Good grief. The McCain campaign is getting even dumber. Inexcusably dumb. Monumentally dumb. Paradigmatically dumb.
From conception to execution, its American Homeownership Re-surge-nce Plan is a precise model of precisely what not to do while tumbling into the economic abyss. I heard one misery analyst -- once known as an economist -- say the current catastrophe leaves unwounded only those with nothing, and those with everything. Everyone betwixt gets bloodied and crushed. So just whom, pray tell, does McCain's plan benefit?
Actually, no one, since it hasn't a desperately ignorant hope in hell of ever seeing the legislative light of day. It's that dumb. But if it were to become the law of the land, well, let's see, for starters it would be an "outright loss for the taxpayer" -- that would be the middle, bloodied and crushed group -- said former Fed vice-chairman and Princeton professor Alan Blinder, since it proposes to buy bad mortgages at 100 percent face value.
That's so colossally dumb, for reasons so colossally self-evident, we shan't even bother dissecting its unprecedented dumbness.
Continued Prof. Blinder: "I don't see why anybody, Republican or Democrat, would want to do that." Actually, no one, Republican or Democrat, would want to do that, unless he, she or it is one of "the lenders who made the worst mortgages." Because it is they to whom you'd be "giving the biggest gifts," noted Blinder.
"They" also would tend to fall into the "those with everything" group. And the homeowning in-between group -- the ones getting bloodied and crushed -- would go right on getting crushed and soon join the bottom "with nothing" group, since they can't afford mortgages anyway, which, since the government guaranteed the bloody things, other taxpayers would soon be paying off.
Hence those in the middle would pay, those at the top would benefit, and the ranks of the very bottom would soon swell with all those socioeconomic dismounts. Damn. Wait a minute. I know there's a term for this sort of economic theory, and I could have sworn it has already been tried.
But wait just one more minute, because we haven't yet got to the best and paradigmatically dumbest part. Let us proceed.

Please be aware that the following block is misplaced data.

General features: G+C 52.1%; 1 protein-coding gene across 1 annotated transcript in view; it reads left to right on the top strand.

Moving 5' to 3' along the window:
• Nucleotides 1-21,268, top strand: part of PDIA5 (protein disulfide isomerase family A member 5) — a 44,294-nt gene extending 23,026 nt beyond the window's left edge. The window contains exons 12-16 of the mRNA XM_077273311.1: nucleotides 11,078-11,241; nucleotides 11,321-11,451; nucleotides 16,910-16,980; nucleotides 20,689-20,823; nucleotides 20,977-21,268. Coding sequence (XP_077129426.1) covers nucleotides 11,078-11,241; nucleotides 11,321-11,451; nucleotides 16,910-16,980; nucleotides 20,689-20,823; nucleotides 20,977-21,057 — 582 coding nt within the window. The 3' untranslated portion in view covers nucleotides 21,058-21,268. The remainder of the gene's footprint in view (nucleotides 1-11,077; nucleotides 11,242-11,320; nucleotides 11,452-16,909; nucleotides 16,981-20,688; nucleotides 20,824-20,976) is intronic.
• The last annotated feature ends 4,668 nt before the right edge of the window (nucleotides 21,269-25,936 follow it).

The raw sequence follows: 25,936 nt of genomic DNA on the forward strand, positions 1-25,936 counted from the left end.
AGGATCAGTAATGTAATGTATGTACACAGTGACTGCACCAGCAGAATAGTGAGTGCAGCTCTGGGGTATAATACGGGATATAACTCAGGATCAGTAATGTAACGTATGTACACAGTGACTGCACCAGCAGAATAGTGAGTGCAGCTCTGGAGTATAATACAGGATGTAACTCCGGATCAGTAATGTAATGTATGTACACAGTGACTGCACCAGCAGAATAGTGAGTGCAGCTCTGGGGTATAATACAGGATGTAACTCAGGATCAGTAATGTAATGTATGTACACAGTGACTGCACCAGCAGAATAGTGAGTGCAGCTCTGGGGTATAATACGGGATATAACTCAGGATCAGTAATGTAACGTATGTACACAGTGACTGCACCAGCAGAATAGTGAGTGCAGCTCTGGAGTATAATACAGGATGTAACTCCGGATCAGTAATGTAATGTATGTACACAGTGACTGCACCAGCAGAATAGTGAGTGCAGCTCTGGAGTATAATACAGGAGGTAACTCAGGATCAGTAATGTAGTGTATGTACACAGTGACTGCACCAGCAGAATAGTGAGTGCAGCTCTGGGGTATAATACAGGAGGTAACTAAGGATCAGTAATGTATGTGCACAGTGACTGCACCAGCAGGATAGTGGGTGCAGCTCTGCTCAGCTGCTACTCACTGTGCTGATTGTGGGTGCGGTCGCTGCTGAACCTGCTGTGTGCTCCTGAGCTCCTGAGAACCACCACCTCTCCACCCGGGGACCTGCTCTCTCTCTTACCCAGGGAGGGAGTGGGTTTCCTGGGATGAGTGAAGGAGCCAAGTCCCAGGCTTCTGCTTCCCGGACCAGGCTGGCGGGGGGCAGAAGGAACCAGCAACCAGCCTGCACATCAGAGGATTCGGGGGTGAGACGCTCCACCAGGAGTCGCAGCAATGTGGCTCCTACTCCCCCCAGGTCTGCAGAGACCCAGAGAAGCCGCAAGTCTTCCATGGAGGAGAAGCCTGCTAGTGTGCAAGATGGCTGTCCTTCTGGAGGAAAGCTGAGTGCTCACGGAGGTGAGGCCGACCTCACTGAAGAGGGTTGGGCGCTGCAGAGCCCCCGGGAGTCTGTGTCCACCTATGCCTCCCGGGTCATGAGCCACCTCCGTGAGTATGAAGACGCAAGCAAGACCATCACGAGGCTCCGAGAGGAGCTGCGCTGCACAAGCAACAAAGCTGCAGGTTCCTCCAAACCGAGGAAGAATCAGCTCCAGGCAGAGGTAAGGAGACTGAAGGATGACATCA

As you know, Mr. McCain rolled out his wretchedly idiotic re-surge-nce plan Tuesday night at the town hall forum, hoping that some literally poor bastards in the viewing audience would believe it to be an authentic effort at helping.
And here, from the Politico, is what transpired within about a 12-hour period:
When McCain sprung his surprise idea at the start of the debate in Nashville, his campaign posted details online of his American Homeownership [Re-surge-nce] Plan….
The document posted and e-mailed by the McCain campaign on Tuesday night says at the end of its first full paragraph: "Lenders in these cases must recognize the loss that they’ve already suffered."
So the government would buy the mortgages at a discounted rate, reflecting the declining value of the mortgage paper.
But when McCain reissued the document on Wednesday, that sentence was missing….
That would mean the U.S. would pay face value for the troubled documents, which was the main reason Sen. Barack Obama (D-Ill.) gave for opposing the plan.
Said a McCain official to the Politico: The offending sentence -- the one laden with pragmatic intelligence and political reality -- was first included merely as "a simple mistake." Their plan -- the one "making it more generous to financial institutions and more costly for taxpayers" -- as McCain's staff insisted to the Politico's likely incredulous Mike Allen, "was always meant that way."
So let us do get this straight. As this dumbest of mindbending dramas turns out, the McCain camp had actually stumbled on something intelligent, which it only mistakenly included in its plan's original description, which it then promptly and proudly redacted, saying the first but incorrect version -- the intelligent version -- was a "mistake."
In tracking the exotically gruesome vicissitudes of the McCain campaign, we can only conclude we've indeed entered Rod Serling territory. Doo-doo-doo-doo-doo-doo-doo-doo.
They're no longer citizens of the real, political world. They are, instead, otherworldly cryptofreaks methodically stripping off their freakish masks. They're neither Republican nor conservative, neither populist nor passable demagogue.
At their heartland Nürnberg rallies (and I am not prone to such severe metaphors), where they incite chants for the murder of their fellow citizens, they're already unmasked. But even in the quiet of their proposal-plotting strategy room they catch egregious mistakes of accidental thoughtfulness and lunge for their instant reversal. Unmasked, and unhinged.
If this gaggle of lunacy comes in from the Zone on November 4 with any more than token, ultrapartisan support, it'll be a lasting disgrace to, and permanent stain on the name of, whatever's left of American democracy.